Lawmakers approve new congressional districts amid partisan bickering

Salt Lake county still split three ways; Demos may sue

Published: Monday, Oct. 17 2011 11:07 p.m. MDT

Rep. Christopher N. Herrod speaks during the republican house caucus meeting, advocating moving the meeting from an open to a closed meeting during a special session of the Utah state Legislature about congressional redistricting maps Monday, Oct. 17, 2011, in Salt Lake City.

Tom Smart, Deseret News

SALT LAKE CITY — Lawmakers approved a new map dividing Utah into four new congressional districts late Monday, ending a special session that stretched over several weeks and sparked sometimes harsh partisan debate.

Before the House passed the 19th version of the map, Democrats complained that they had only minutes to review a proposal that had been debated behind closed doors by the majority GOP for several hours.

"This is not just a tweak. It affects real people. It changes who will represent them in the future," Rep. Patrice Arent, D-Millcreek, said, urging the House to "take the time to do what's right."

House Minority Assistant Whip Brian King, D-Salt Lake, listed a number of cities that will be split into two congressional districts, including Salt Lake City, Millcreek, West Valley City, American Fork, Lehi and Park City. 

King said unlike a compromise map that he and other Democrats unsuccessfully tried to pass earlier, Salt Lake County would be divided between the 2nd, 3rd and new 4th districts while Utah, Juab and Sanpete counties would be divided between two districts.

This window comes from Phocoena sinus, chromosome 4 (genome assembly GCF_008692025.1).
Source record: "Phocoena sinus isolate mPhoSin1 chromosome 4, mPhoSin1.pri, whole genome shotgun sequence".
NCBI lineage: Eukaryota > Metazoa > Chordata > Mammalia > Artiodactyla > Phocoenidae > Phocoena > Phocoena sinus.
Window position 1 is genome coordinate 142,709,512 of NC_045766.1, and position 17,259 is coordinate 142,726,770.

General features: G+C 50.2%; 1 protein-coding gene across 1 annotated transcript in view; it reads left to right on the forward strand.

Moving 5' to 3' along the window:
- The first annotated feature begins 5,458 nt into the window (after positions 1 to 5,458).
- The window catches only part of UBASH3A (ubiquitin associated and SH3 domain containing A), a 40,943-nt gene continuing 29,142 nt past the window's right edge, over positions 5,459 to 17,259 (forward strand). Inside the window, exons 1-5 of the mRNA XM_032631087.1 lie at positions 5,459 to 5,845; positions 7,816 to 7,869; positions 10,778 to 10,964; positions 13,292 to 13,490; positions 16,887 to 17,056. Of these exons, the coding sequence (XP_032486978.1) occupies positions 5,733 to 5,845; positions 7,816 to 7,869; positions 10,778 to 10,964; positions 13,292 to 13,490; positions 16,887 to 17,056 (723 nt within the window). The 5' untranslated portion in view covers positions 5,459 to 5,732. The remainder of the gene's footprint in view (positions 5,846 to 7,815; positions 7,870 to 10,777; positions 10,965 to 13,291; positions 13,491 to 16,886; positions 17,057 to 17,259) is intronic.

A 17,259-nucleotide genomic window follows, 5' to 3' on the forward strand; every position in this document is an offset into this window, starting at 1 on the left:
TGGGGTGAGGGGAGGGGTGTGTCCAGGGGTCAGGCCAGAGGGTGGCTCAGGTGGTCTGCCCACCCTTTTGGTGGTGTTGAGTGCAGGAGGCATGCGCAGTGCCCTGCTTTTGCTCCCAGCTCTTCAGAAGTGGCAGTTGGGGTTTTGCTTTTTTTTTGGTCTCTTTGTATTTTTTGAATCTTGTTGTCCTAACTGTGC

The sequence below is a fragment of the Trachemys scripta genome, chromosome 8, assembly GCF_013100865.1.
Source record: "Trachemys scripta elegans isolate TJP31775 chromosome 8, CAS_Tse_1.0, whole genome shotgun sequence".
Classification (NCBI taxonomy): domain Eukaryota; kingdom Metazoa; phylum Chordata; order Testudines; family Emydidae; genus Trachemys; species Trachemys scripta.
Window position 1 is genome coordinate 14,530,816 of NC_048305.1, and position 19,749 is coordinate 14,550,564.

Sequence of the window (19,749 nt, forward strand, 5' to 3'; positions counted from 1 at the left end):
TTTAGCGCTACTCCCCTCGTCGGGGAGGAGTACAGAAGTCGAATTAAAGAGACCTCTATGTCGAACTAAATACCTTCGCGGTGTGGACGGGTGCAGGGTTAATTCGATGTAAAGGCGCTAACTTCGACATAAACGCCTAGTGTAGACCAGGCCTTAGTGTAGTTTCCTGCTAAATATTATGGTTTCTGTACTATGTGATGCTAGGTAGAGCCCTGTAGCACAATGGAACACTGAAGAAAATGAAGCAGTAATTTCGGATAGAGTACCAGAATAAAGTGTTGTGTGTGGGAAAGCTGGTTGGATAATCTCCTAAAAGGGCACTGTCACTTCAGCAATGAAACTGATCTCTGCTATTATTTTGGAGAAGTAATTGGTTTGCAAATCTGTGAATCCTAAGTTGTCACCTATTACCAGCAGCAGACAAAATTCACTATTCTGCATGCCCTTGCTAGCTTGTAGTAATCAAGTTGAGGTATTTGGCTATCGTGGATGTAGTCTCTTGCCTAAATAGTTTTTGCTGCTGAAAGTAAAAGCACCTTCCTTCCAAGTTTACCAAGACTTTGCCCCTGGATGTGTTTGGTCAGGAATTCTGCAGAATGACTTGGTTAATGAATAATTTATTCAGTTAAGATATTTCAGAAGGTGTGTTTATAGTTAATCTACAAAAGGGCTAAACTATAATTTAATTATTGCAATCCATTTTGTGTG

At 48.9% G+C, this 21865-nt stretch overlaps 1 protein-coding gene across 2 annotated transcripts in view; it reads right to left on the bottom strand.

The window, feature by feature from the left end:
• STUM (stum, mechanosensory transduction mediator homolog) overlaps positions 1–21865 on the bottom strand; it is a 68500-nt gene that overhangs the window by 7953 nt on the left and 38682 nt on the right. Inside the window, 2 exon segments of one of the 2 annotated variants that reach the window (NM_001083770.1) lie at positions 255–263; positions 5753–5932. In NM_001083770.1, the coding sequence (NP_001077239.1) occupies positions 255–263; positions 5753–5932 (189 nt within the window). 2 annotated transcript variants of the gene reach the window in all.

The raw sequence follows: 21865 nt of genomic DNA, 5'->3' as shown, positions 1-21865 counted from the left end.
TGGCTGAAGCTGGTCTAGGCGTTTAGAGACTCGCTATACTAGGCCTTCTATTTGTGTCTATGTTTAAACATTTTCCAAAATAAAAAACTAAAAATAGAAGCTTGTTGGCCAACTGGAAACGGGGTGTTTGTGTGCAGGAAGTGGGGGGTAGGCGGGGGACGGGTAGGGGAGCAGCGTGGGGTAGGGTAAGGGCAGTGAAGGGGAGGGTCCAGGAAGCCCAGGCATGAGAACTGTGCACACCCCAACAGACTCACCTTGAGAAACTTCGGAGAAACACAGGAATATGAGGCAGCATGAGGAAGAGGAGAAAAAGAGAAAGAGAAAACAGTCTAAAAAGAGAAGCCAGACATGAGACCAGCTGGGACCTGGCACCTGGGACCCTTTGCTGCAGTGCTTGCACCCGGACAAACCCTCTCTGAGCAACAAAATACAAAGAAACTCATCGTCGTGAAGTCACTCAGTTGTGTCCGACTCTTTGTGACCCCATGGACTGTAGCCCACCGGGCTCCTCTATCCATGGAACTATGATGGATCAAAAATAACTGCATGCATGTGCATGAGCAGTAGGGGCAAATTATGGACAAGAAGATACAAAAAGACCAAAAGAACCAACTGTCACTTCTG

But House Republicans, who spent much of the day in closed caucuses, said the map was what the majority party could support in both the House and the Senate.

"Is it the perfect map? No. Is this the perfect process? No," said Rep. Ken Sumsion, R-American Fork, the co-chairman of the Legislature's Redistricting Committee, which spent months holding public hearings statewide.

"In the end, this is a compromise," said Sen. Ralph Okerlund, R-Monroe, co-chairman of the Redistricting Committee, before the Senate vote. "We made hundreds of changes as a result of public comments made around the state. It was not disregarded." 

Senate Democrats also voiced concerns.

"We've managed to accommodate the egos of politicians who want to be congressmen," said Sen. Ben McAdams, D-Salt Lake, noting each district is more than 62 percent Republican.

“I'm concerned about this. I'm distressed about this," said Sen. Karen Mayne, D-West Valley. “This map has taken a whole and made it a half and has put the west side in jeopardy.”

In the end, the majority party passed the map largely along party lines. It now goes to Gov. Gary Herbert for his action. Lawmakers must adjust congressional boundaries every 10 years based on the census.

Sen. Ross Romero, D-Salt Lake, urged residents let to the governor know they want him to veto the map. A protest early Monday evening drew only about two dozen people to the Capitol who voiced displeasure over the process.

The map flips much of the 2nd District — held by Utah's only Democrat in Congress, Rep. Jim Matheson — from the east side of the state to the west side. It creates the state's new 4th District largely from western Salt Lake and Utah counties.

The 1st District remains in northern Utah, but expands to include the Uintah Basin. And the 3rd District stretches from eastern Salt Lake County and encompasses the rest of the east side of the state.

The map appeared to be an attempt to address concerns raised by Democrats during a terse exchange on the House floor Monday afternoon about an earlier map advanced by the GOP. 

That earlier map was described as a modification of a proposal originally submitted by Provo resident David Garber using the software available on the state's redistricting website.

House Minority Leader David Litvack, D-Salt Lake, called the map a "ploy to pull the wool over the public's eyes." He said it was a brand new map that hasn't received a public hearing.

Garber also didn't recognize his work in the proposal.

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